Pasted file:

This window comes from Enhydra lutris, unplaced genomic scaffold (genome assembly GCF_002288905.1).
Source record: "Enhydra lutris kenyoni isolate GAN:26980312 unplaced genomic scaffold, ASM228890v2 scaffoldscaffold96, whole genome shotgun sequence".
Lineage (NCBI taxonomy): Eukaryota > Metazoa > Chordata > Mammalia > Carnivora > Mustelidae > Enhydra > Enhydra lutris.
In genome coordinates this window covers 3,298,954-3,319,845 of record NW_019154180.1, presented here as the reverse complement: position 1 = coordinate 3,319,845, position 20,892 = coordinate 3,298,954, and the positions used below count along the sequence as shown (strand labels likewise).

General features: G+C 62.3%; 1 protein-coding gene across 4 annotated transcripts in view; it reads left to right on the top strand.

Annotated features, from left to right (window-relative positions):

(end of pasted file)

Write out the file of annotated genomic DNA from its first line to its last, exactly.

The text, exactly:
This window comes from Enhydra lutris, unplaced genomic scaffold (genome assembly GCF_002288905.1).
Source record: "Enhydra lutris kenyoni isolate GAN:26980312 unplaced genomic scaffold, ASM228890v2 scaffoldscaffold96, whole genome shotgun sequence".
Lineage (NCBI taxonomy): Eukaryota > Metazoa > Chordata > Mammalia > Carnivora > Mustelidae > Enhydra > Enhydra lutris.
In genome coordinates this window covers 3,298,954-3,319,845 of record NW_019154180.1, presented here as the reverse complement: position 1 = coordinate 3,319,845, position 20,892 = coordinate 3,298,954, and the positions used below count along the sequence as shown (strand labels likewise).

General features: G+C 62.3%; 1 protein-coding gene across 4 annotated transcripts in view; it reads left to right on the top strand.

Annotated features, from left to right (window-relative positions):